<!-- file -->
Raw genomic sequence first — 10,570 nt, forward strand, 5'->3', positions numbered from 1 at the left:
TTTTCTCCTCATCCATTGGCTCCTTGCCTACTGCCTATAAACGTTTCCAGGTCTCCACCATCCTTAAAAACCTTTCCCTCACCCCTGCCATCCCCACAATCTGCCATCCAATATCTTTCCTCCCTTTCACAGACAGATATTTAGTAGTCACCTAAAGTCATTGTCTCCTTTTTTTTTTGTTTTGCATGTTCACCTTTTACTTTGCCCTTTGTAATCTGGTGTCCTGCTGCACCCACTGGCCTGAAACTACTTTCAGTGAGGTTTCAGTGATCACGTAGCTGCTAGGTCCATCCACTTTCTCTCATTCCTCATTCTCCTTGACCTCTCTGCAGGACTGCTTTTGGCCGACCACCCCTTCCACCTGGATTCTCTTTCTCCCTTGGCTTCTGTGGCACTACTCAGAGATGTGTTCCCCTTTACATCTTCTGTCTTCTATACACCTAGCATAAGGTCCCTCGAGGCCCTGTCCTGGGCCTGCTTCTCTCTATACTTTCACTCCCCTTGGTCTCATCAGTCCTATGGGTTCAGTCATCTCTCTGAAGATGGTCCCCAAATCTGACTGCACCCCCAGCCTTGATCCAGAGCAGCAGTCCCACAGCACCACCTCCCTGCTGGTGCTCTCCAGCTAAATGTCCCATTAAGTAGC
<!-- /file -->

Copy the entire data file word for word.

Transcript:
Raw genomic sequence first — 10,570 nt, forward strand, 5'->3', positions numbered from 1 at the left:
TTTTCTCCTCATCCATTGGCTCCTTGCCTACTGCCTATAAACGTTTCCAGGTCTCCACCATCCTTAAAAACCTTTCCCTCACCCCTGCCATCCCCACAATCTGCCATCCAATATCTTTCCTCCCTTTCACAGACAGATATTTAGTAGTCACCTAAAGTCATTGTCTCCTTTTTTTTTTGTTTTGCATGTTCACCTTTTACTTTGCCCTTTGTAATCTGGTGTCCTGCTGCACCCACTGGCCTGAAACTACTTTCAGTGAGGTTTCAGTGATCACGTAGCTGCTAGGTCCATCCACTTTCTCTCATTCCTCATTCTCCTTGACCTCTCTGCAGGACTGCTTTTGGCCGACCACCCCTTCCACCTGGATTCTCTTTCTCCCTTGGCTTCTGTGGCACTACTCAGAGATGTGTTCCCCTTTACATCTTCTGTCTTCTATACACCTAGCATAAGGTCCCTCGAGGCCCTGTCCTGGGCCTGCTTCTCTCTATACTTTCACTCCCCTTGGTCTCATCAGTCCTATGGGTTCAGTCATCTCTCTGAAGATGGTCCCCAAATCTGACTGCACCCCCAGCCTTGATCCAGAGCAGCAGTCCCACAGCACCACCTCCCTGCTGGTGCTCTCCAGCTAAATGTCCCATTAAGTAGC